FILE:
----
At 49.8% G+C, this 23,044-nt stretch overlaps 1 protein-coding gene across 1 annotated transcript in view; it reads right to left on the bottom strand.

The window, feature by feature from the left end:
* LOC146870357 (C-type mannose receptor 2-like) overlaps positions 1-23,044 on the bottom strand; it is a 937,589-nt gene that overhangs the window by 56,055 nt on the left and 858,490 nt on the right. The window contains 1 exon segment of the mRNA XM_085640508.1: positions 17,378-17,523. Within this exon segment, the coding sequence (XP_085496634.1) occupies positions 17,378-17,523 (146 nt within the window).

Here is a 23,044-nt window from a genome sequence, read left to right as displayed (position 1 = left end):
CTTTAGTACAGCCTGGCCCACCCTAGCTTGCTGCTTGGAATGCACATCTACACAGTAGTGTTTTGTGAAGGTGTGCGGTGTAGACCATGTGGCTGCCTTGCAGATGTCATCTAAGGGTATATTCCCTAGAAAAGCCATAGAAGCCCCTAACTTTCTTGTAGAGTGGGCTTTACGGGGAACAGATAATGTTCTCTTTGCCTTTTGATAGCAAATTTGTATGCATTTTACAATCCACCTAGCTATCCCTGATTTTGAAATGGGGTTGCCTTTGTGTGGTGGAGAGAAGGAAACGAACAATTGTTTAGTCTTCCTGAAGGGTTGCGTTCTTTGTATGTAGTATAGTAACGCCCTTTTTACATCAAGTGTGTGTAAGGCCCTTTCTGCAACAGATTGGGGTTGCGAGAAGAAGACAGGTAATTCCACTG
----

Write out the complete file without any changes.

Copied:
At 49.8% G+C, this 23,044-nt stretch overlaps 1 protein-coding gene across 1 annotated transcript in view; it reads right to left on the bottom strand.

The window, feature by feature from the left end:
* LOC146870357 (C-type mannose receptor 2-like) overlaps positions 1-23,044 on the bottom strand; it is a 937,589-nt gene that overhangs the window by 56,055 nt on the left and 858,490 nt on the right. The window contains 1 exon segment of the mRNA XM_085640508.1: positions 17,378-17,523. Within this exon segment, the coding sequence (XP_085496634.1) occupies positions 17,378-17,523 (146 nt within the window).

Here is a 23,044-nt window from a genome sequence, read left to right as displayed (position 1 = left end):
CTTTAGTACAGCCTGGCCCACCCTAGCTTGCTGCTTGGAATGCACATCTACACAGTAGTGTTTTGTGAAGGTGTGCGGTGTAGACCATGTGGCTGCCTTGCAGATGTCATCTAAGGGTATATTCCCTAGAAAAGCCATAGAAGCCCCTAACTTTCTTGTAGAGTGGGCTTTACGGGGAACAGATAATGTTCTCTTTGCCTTTTGATAGCAAATTTGTATGCATTTTACAATCCACCTAGCTATCCCTGATTTTGAAATGGGGTTGCCTTTGTGTGGTGGAGAGAAGGAAACGAACAATTGTTTAGTCTTCCTGAAGGGTTGCGTTCTTTGTATGTAGTATAGTAACGCCCTTTTTACATCAAGTGTGTGTAAGGCCCTTTCTGCAACAGATTGGGGTTGCGAGAAGAAGACAGGTAATTCCACTG